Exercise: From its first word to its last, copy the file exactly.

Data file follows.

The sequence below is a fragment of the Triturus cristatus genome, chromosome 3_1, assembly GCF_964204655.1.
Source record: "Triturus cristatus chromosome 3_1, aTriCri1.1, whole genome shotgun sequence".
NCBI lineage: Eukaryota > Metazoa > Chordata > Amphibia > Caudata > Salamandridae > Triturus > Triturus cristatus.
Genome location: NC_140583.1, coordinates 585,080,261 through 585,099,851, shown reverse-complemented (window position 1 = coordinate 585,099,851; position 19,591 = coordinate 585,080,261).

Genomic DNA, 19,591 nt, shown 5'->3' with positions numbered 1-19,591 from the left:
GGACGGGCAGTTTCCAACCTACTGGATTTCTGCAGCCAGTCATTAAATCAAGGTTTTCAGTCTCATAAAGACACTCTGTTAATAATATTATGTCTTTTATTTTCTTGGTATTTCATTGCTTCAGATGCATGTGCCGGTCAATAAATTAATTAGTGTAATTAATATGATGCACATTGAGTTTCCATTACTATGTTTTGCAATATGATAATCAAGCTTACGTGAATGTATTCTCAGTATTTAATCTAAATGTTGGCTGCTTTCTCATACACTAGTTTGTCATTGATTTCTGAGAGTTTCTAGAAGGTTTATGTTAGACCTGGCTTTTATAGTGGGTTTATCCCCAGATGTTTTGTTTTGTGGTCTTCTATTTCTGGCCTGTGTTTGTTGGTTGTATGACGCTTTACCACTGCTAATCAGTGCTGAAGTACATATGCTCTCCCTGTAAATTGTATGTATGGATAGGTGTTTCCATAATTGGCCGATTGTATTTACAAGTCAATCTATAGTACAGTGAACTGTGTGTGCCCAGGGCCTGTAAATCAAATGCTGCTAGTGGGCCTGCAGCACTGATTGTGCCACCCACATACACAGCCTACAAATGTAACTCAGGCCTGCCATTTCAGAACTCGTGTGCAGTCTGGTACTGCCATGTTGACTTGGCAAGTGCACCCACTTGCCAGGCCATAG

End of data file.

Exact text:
The sequence below is a fragment of the Triturus cristatus genome, chromosome 3_1, assembly GCF_964204655.1.
Source record: "Triturus cristatus chromosome 3_1, aTriCri1.1, whole genome shotgun sequence".
NCBI lineage: Eukaryota > Metazoa > Chordata > Amphibia > Caudata > Salamandridae > Triturus > Triturus cristatus.
Genome location: NC_140583.1, coordinates 585,080,261 through 585,099,851, shown reverse-complemented (window position 1 = coordinate 585,099,851; position 19,591 = coordinate 585,080,261).

Genomic DNA, 19,591 nt, shown 5'->3' with positions numbered 1-19,591 from the left:
GGACGGGCAGTTTCCAACCTACTGGATTTCTGCAGCCAGTCATTAAATCAAGGTTTTCAGTCTCATAAAGACACTCTGTTAATAATATTATGTCTTTTATTTTCTTGGTATTTCATTGCTTCAGATGCATGTGCCGGTCAATAAATTAATTAGTGTAATTAATATGATGCACATTGAGTTTCCATTACTATGTTTTGCAATATGATAATCAAGCTTACGTGAATGTATTCTCAGTATTTAATCTAAATGTTGGCTGCTTTCTCATACACTAGTTTGTCATTGATTTCTGAGAGTTTCTAGAAGGTTTATGTTAGACCTGGCTTTTATAGTGGGTTTATCCCCAGATGTTTTGTTTTGTGGTCTTCTATTTCTGGCCTGTGTTTGTTGGTTGTATGACGCTTTACCACTGCTAATCAGTGCTGAAGTACATATGCTCTCCCTGTAAATTGTATGTATGGATAGGTGTTTCCATAATTGGCCGATTGTATTTACAAGTCAATCTATAGTACAGTGAACTGTGTGTGCCCAGGGCCTGTAAATCAAATGCTGCTAGTGGGCCTGCAGCACTGATTGTGCCACCCACATACACAGCCTACAAATGTAACTCAGGCCTGCCATTTCAGAACTCGTGTGCAGTCTGGTACTGCCATGTTGACTTGGCAAGTGCACCCACTTGCCAGGCCATAG